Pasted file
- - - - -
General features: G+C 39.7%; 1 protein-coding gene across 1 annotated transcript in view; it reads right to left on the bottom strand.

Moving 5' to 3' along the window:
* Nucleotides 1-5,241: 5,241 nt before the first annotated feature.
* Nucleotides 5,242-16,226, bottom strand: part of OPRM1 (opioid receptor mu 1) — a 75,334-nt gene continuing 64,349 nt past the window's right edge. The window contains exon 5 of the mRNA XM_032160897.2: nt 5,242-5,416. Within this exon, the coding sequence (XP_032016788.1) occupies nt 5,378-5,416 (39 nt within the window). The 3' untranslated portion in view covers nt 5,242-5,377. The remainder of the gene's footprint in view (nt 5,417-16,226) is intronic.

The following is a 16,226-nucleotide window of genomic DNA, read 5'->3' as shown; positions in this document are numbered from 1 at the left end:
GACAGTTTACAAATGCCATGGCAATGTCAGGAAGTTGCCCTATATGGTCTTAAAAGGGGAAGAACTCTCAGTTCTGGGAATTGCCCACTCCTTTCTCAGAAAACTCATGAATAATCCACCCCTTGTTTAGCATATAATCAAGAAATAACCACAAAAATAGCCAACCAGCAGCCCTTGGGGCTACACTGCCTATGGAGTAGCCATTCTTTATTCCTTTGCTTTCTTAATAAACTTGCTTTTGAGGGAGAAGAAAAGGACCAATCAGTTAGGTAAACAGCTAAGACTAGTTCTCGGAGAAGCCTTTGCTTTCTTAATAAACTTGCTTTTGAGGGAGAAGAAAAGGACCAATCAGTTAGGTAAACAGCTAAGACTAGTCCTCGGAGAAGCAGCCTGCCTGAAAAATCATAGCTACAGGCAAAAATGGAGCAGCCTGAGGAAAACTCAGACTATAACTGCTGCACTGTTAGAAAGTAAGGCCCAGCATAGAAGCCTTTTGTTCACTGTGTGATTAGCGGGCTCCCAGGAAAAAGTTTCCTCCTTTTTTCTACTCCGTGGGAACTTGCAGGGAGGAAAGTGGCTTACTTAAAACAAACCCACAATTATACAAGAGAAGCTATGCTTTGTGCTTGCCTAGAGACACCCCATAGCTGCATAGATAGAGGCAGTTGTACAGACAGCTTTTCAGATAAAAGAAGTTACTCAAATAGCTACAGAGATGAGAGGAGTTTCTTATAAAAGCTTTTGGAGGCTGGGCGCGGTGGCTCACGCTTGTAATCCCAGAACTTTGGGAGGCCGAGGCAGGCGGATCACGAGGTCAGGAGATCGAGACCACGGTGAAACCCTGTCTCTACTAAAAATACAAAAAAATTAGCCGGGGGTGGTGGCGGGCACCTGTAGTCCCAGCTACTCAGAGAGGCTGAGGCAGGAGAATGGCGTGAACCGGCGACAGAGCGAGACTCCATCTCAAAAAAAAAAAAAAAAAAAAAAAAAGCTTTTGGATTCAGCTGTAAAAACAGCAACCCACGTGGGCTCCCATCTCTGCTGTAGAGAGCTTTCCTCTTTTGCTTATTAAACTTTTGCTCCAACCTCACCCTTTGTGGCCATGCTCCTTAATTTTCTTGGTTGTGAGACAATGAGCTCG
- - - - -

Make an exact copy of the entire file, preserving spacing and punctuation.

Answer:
General features: G+C 39.7%; 1 protein-coding gene across 1 annotated transcript in view; it reads right to left on the bottom strand.

Moving 5' to 3' along the window:
* Nucleotides 1-5,241: 5,241 nt before the first annotated feature.
* Nucleotides 5,242-16,226, bottom strand: part of OPRM1 (opioid receptor mu 1) — a 75,334-nt gene continuing 64,349 nt past the window's right edge. The window contains exon 5 of the mRNA XM_032160897.2: nt 5,242-5,416. Within this exon, the coding sequence (XP_032016788.1) occupies nt 5,378-5,416 (39 nt within the window). The 3' untranslated portion in view covers nt 5,242-5,377. The remainder of the gene's footprint in view (nt 5,417-16,226) is intronic.

The following is a 16,226-nucleotide window of genomic DNA, read 5'->3' as shown; positions in this document are numbered from 1 at the left end:
GACAGTTTACAAATGCCATGGCAATGTCAGGAAGTTGCCCTATATGGTCTTAAAAGGGGAAGAACTCTCAGTTCTGGGAATTGCCCACTCCTTTCTCAGAAAACTCATGAATAATCCACCCCTTGTTTAGCATATAATCAAGAAATAACCACAAAAATAGCCAACCAGCAGCCCTTGGGGCTACACTGCCTATGGAGTAGCCATTCTTTATTCCTTTGCTTTCTTAATAAACTTGCTTTTGAGGGAGAAGAAAAGGACCAATCAGTTAGGTAAACAGCTAAGACTAGTTCTCGGAGAAGCCTTTGCTTTCTTAATAAACTTGCTTTTGAGGGAGAAGAAAAGGACCAATCAGTTAGGTAAACAGCTAAGACTAGTCCTCGGAGAAGCAGCCTGCCTGAAAAATCATAGCTACAGGCAAAAATGGAGCAGCCTGAGGAAAACTCAGACTATAACTGCTGCACTGTTAGAAAGTAAGGCCCAGCATAGAAGCCTTTTGTTCACTGTGTGATTAGCGGGCTCCCAGGAAAAAGTTTCCTCCTTTTTTCTACTCCGTGGGAACTTGCAGGGAGGAAAGTGGCTTACTTAAAACAAACCCACAATTATACAAGAGAAGCTATGCTTTGTGCTTGCCTAGAGACACCCCATAGCTGCATAGATAGAGGCAGTTGTACAGACAGCTTTTCAGATAAAAGAAGTTACTCAAATAGCTACAGAGATGAGAGGAGTTTCTTATAAAAGCTTTTGGAGGCTGGGCGCGGTGGCTCACGCTTGTAATCCCAGAACTTTGGGAGGCCGAGGCAGGCGGATCACGAGGTCAGGAGATCGAGACCACGGTGAAACCCTGTCTCTACTAAAAATACAAAAAAATTAGCCGGGGGTGGTGGCGGGCACCTGTAGTCCCAGCTACTCAGAGAGGCTGAGGCAGGAGAATGGCGTGAACCGGCGACAGAGCGAGACTCCATCTCAAAAAAAAAAAAAAAAAAAAAAAAAGCTTTTGGATTCAGCTGTAAAAACAGCAACCCACGTGGGCTCCCATCTCTGCTGTAGAGAGCTTTCCTCTTTTGCTTATTAAACTTTTGCTCCAACCTCACCCTTTGTGGCCATGCTCCTTAATTTTCTTGGTTGTGAGACAATGAGCTCG